With the election going on last year, particularly the furor around the DNC Convention, I must confess that I missed this story when it first occurred.
In her first interview since photographing a naked woman at the gym and sharing the image on Snapchat, former Playboy model Dani Mathers said she “just wasn’t thinking” when she did it.
Last week the 2015 Playboy Playmate of the Year pleaded no contest to invasion of privacy for photographing a 70-year-old woman in an L.A. Fitness shower last July.
Mathers was roundly criticized online for body-shaming the older woman with a derogatory remark.
As part of her plea deal, Mathers cannot take pictures of anyone or post them online without their permission during her three years of probation.
Let’s hope this is the moment when people finally stop thinking that taking and posting pics of unsuspecting people for mockery or meme-ing is in any way cool or acceptable. It isn’t.
I know a few people who don’t have any qualms about doing this to strangers in public and it bugs me. I will admit that I’ve laughed at PeopleOfWalmart.com before, but I would never do this myself. It can happen to anyone and it can happen to you.
Not that I’m being super-judgmental of those of you who might do this, because I’ve certainly been tempted. For example, the woman who cuts my hair has the most severe case of Resting Bitch Face ever beheld in this world. I’ve been tempted to furtively get a picture of her just to show how far gone it is, but always remind myself that it would be wrong.
Like, I know that RBF is overdiagnosed and it seems like every woman who isn’t constantly grinning is accused of having it. I don’t throw the label around lightly, I swear. It’s just that she always looks like a pit bull with hemorrhoids. ALWAYS.
One time, I pulled up into a parking space in front of her salon and she was looking out the window. I caught her icy glare and I thought she was pissed at me for something I had done the minute I showed up. If not for the fact that there was a plate glass window and my windshield between her eyes and my soul, I’d be dead.
“Jesus Christ!” I exclaimed as I recoiled back in my seat.
“What is it, Dad?” asked Thrill Jr, who was in the back seat and would be getting his haircut too.
“Agh. I’m wondering if we need to go somewhere else. Gawd. Sorry. Forget I said anything.”
I constantly try to get some kind of reaction out of her when I’m in her chair. I throw out just a little bit of humor and try to get her to show some personality. You know, can’t judge a book by its cover, right? But no, it never gets more than a fleeting smirk. I think she’s dead inside. That face really is like gazing into the Abyss and having it look back into you.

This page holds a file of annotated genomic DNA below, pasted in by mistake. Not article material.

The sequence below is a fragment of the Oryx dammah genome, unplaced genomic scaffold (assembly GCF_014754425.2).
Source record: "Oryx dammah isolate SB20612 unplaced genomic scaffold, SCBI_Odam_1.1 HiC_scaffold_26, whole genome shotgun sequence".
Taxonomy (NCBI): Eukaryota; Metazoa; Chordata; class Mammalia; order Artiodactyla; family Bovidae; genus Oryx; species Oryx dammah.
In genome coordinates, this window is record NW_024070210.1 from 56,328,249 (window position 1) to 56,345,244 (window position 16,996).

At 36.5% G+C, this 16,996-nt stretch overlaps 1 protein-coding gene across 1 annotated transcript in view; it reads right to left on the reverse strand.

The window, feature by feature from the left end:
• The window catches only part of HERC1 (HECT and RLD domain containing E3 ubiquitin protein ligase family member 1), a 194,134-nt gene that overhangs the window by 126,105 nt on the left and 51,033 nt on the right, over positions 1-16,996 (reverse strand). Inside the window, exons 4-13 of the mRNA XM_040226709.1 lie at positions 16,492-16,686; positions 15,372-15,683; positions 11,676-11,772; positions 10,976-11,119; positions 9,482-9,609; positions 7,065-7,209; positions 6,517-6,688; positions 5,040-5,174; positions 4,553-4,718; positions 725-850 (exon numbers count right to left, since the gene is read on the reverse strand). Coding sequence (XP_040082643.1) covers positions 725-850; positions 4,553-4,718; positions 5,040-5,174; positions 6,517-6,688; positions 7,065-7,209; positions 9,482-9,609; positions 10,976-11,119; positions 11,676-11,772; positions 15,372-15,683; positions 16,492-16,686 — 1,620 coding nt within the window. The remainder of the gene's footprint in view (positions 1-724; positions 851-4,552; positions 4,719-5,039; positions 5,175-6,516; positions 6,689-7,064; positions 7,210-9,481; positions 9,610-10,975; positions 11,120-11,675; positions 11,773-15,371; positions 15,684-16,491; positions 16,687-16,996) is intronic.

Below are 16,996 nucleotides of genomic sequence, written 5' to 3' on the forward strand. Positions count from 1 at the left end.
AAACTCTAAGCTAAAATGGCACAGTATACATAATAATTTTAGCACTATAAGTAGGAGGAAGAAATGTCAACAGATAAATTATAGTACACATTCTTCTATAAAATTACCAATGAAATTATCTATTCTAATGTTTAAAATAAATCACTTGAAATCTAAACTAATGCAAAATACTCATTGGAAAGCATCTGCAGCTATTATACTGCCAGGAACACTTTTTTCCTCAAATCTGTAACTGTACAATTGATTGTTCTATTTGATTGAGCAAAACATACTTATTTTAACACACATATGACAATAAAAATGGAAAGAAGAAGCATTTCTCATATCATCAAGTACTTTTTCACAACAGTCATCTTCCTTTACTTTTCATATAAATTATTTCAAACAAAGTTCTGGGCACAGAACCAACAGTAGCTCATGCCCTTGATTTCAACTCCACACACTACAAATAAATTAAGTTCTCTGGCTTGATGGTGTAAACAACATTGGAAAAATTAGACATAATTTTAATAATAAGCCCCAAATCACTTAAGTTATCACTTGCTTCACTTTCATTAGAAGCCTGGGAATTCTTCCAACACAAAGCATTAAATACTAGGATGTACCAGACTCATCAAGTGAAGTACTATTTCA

Anyway, I end up going back home afterward and telling Mrs Thrill about it every month.
“Oh, your hair looks nice,” says Mrs Thrill.
“Thanks. Resting Bitch Face cut it again.”
My wife laughs. “Why do you keep going to her since she’s so scary?”
“She does a good job.”
That’s what’s so bizarre about it. I’m convinced that she hates me, which can’t be true because I always tip well. Getting a haircut from her is always uncomfortable and subtly threatening, but I tolerate it anyway because she clearly did learn to do quality work at the Cosmetology School of Erebus or wherever the hell terrifying entities develop job skills.
Right. So I could go on all day about this woman’s RBF. Even though I know that words cannot adequately describe it and that you would love to see it for yourself, I would never want to humiliate her by making her a spectacle on the Internet. You’ll just have to take my word for it.
I do in fact value her dignity more than your curiosity.
That’s what it comes down to. Can’t we all agree that even if technology has given us the power to always have a camera on our person that can instantly develop and reproduce photographs that it’s something we should use responsibly? We should form a new societal consensus finding that even if our collective expectation of privacy is pretty much gone, we should at least have enough respect for our fellow humans to not expose them when they’re at their most vulnerable and potentially embarrassing situations.
So yeah. I’m glad Mathers is being punished for this. As much as I applaud this sentence, I would still have the decency to not photograph her if I saw her performing her community service.
Now if you’ll excuse me, I’m going to go Google those Playboy photos of hers.